Homeland Elegies: A Novel, by Ayad Akhtar (Little, Brown & Co.; 368 pp., $28.00).
Mark Twain wrote in his 1897 travel book, Following the Equator: “Truth is stranger than fiction, but it is because Fiction is obliged to stick to possibilities; Truth isn’t.” That saying came in handy as I read this book, described on its jacket as “part family drama, part social essay, part picaresque novel.” I couldn’t distinguish truth from fiction as I read this saga of the roller-coaster relationship between an immigrant Pakistani cardiologist and his American-born literary son. If reality limits fiction’s realm of possibility, then this book must be truth, despite its title’s contrary claim.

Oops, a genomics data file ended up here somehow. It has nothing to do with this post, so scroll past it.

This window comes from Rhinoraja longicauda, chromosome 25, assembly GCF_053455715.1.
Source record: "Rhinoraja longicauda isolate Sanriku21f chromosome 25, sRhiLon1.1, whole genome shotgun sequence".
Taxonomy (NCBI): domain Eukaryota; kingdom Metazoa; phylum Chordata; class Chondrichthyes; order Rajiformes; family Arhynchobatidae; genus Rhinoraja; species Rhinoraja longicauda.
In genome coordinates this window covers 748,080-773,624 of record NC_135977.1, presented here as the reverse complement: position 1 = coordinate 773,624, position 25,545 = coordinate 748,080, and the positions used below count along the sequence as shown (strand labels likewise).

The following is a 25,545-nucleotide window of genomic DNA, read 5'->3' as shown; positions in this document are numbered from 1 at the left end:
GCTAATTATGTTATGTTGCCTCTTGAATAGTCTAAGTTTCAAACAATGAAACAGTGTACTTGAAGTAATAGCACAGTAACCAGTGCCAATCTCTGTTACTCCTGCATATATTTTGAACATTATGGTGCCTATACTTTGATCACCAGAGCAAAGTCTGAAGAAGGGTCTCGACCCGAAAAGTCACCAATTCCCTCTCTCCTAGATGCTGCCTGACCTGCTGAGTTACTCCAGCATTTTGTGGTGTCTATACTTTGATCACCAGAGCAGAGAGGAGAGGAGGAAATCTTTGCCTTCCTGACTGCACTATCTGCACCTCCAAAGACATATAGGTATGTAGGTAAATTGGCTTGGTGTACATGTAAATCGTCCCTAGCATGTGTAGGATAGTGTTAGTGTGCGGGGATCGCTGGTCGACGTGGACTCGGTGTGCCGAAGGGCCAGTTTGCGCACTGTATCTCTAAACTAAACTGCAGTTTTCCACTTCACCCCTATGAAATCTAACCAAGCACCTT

Let’s look at the evidence. Incest remains one of the last sexual taboos in the West. Akhtar, however, nostalgically recalls his native Pakistani mother’s lifelong sadness after her youthful crush married his second cousin. Later while living in Houston, the father of Akhtar’s girlfriend tried to arrange her marriage to a first cousin in Pakistan. Following Twain’s maxim, it’s because these scenarios stretch credibility that they ring true.
The American elite preach that only whites commit racism....